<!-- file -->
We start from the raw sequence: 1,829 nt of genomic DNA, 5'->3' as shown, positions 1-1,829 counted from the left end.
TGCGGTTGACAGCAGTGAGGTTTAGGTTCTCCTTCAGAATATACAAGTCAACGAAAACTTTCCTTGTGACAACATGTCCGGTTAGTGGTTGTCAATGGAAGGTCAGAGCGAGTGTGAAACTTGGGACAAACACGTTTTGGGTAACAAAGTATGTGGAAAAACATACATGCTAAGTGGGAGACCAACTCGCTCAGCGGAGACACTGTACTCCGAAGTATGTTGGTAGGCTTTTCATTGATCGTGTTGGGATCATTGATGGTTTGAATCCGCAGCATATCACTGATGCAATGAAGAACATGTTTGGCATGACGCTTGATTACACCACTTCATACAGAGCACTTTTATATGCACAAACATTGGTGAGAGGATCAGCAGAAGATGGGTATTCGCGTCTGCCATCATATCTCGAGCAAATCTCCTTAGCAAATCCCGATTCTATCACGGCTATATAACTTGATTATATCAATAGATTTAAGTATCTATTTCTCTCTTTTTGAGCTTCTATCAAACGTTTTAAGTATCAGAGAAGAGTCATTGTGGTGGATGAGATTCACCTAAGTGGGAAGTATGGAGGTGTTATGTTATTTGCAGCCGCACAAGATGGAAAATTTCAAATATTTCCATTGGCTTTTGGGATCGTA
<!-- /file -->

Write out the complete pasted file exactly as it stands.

We start from the raw sequence: 1,829 nt of genomic DNA, 5'->3' as shown, positions 1-1,829 counted from the left end.
TGCGGTTGACAGCAGTGAGGTTTAGGTTCTCCTTCAGAATATACAAGTCAACGAAAACTTTCCTTGTGACAACATGTCCGGTTAGTGGTTGTCAATGGAAGGTCAGAGCGAGTGTGAAACTTGGGACAAACACGTTTTGGGTAACAAAGTATGTGGAAAAACATACATGCTAAGTGGGAGACCAACTCGCTCAGCGGAGACACTGTACTCCGAAGTATGTTGGTAGGCTTTTCATTGATCGTGTTGGGATCATTGATGGTTTGAATCCGCAGCATATCACTGATGCAATGAAGAACATGTTTGGCATGACGCTTGATTACACCACTTCATACAGAGCACTTTTATATGCACAAACATTGGTGAGAGGATCAGCAGAAGATGGGTATTCGCGTCTGCCATCATATCTCGAGCAAATCTCCTTAGCAAATCCCGATTCTATCACGGCTATATAACTTGATTATATCAATAGATTTAAGTATCTATTTCTCTCTTTTTGAGCTTCTATCAAACGTTTTAAGTATCAGAGAAGAGTCATTGTGGTGGATGAGATTCACCTAAGTGGGAAGTATGGAGGTGTTATGTTATTTGCAGCCGCACAAGATGGAAAATTTCAAATATTTCCATTGGCTTTTGGGATCGTA